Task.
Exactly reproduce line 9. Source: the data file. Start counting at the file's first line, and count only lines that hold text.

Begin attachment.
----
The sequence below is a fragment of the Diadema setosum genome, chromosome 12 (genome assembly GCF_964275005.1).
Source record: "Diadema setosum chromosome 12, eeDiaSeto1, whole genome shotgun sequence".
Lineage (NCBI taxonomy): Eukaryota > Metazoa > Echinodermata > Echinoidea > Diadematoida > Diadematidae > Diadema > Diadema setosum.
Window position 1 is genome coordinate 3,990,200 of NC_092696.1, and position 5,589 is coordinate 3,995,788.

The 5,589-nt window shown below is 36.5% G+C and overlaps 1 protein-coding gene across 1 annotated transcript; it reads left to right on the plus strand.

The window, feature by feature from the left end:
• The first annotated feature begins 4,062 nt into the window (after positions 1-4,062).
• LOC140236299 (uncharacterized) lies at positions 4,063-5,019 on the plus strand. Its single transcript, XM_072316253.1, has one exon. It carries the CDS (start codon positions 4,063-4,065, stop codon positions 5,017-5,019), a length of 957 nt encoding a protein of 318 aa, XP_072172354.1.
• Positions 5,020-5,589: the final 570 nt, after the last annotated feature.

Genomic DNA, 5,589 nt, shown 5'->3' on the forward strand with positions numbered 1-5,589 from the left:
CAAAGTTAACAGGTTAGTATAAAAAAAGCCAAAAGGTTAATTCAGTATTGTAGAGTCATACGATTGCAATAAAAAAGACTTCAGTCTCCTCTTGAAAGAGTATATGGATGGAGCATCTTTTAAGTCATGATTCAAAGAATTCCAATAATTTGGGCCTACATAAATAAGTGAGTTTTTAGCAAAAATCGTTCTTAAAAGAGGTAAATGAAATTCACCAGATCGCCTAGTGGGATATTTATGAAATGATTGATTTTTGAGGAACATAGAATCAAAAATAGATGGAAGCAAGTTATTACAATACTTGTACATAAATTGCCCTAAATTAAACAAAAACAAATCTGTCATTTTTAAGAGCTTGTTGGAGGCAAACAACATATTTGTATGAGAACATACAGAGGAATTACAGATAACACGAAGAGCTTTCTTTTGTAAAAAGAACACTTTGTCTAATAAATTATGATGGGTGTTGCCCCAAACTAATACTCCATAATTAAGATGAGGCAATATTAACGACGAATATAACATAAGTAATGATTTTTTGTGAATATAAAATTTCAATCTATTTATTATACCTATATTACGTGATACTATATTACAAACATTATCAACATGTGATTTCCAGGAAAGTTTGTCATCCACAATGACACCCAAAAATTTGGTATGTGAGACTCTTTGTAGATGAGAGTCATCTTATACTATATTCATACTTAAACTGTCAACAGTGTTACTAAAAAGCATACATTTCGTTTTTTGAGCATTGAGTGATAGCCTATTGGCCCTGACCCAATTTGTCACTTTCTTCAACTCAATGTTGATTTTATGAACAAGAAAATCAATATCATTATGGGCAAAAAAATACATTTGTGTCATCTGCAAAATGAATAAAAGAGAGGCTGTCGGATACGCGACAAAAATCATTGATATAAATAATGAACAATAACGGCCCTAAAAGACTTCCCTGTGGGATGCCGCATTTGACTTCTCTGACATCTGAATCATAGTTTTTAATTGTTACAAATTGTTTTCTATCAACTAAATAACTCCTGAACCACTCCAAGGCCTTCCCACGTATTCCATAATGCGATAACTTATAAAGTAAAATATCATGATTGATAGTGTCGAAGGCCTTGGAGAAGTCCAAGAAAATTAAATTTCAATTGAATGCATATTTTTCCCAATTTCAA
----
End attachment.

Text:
• Positions 5,020-5,589: the final 570 nt, after the last annotated feature.